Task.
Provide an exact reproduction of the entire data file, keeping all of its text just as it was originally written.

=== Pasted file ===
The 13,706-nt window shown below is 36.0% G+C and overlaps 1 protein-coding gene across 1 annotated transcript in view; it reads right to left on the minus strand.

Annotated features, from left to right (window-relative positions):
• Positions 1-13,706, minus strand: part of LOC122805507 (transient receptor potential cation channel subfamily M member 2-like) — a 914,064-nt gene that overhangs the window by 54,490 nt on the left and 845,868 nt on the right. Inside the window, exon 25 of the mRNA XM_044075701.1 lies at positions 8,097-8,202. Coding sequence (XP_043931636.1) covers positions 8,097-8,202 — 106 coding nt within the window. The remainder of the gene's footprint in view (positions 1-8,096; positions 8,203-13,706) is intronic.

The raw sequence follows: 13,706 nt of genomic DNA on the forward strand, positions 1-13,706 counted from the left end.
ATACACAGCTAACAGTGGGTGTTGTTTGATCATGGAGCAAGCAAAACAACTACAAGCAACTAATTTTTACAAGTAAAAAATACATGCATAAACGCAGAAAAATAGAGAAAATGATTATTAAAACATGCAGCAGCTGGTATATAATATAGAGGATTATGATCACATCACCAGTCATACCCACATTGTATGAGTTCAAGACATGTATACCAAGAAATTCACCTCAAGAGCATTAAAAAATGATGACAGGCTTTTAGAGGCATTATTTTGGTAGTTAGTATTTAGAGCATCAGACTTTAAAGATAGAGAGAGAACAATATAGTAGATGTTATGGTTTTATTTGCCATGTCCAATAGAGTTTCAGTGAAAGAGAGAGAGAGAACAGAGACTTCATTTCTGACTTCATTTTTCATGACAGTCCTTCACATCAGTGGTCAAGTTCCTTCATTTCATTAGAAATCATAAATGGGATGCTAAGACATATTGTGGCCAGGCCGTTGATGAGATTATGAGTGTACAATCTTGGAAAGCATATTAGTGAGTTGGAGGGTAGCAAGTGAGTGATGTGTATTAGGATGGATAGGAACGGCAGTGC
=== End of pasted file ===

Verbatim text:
The 13,706-nt window shown below is 36.0% G+C and overlaps 1 protein-coding gene across 1 annotated transcript in view; it reads right to left on the minus strand.

Annotated features, from left to right (window-relative positions):
• Positions 1-13,706, minus strand: part of LOC122805507 (transient receptor potential cation channel subfamily M member 2-like) — a 914,064-nt gene that overhangs the window by 54,490 nt on the left and 845,868 nt on the right. Inside the window, exon 25 of the mRNA XM_044075701.1 lies at positions 8,097-8,202. Coding sequence (XP_043931636.1) covers positions 8,097-8,202 — 106 coding nt within the window. The remainder of the gene's footprint in view (positions 1-8,096; positions 8,203-13,706) is intronic.

The raw sequence follows: 13,706 nt of genomic DNA on the forward strand, positions 1-13,706 counted from the left end.
ATACACAGCTAACAGTGGGTGTTGTTTGATCATGGAGCAAGCAAAACAACTACAAGCAACTAATTTTTACAAGTAAAAAATACATGCATAAACGCAGAAAAATAGAGAAAATGATTATTAAAACATGCAGCAGCTGGTATATAATATAGAGGATTATGATCACATCACCAGTCATACCCACATTGTATGAGTTCAAGACATGTATACCAAGAAATTCACCTCAAGAGCATTAAAAAATGATGACAGGCTTTTAGAGGCATTATTTTGGTAGTTAGTATTTAGAGCATCAGACTTTAAAGATAGAGAGAGAACAATATAGTAGATGTTATGGTTTTATTTGCCATGTCCAATAGAGTTTCAGTGAAAGAGAGAGAGAGAACAGAGACTTCATTTCTGACTTCATTTTTCATGACAGTCCTTCACATCAGTGGTCAAGTTCCTTCATTTCATTAGAAATCATAAATGGGATGCTAAGACATATTGTGGCCAGGCCGTTGATGAGATTATGAGTGTACAATCTTGGAAAGCATATTAGTGAGTTGGAGGGTAGCAAGTGAGTGATGTGTATTAGGATGGATAGGAACGGCAGTGC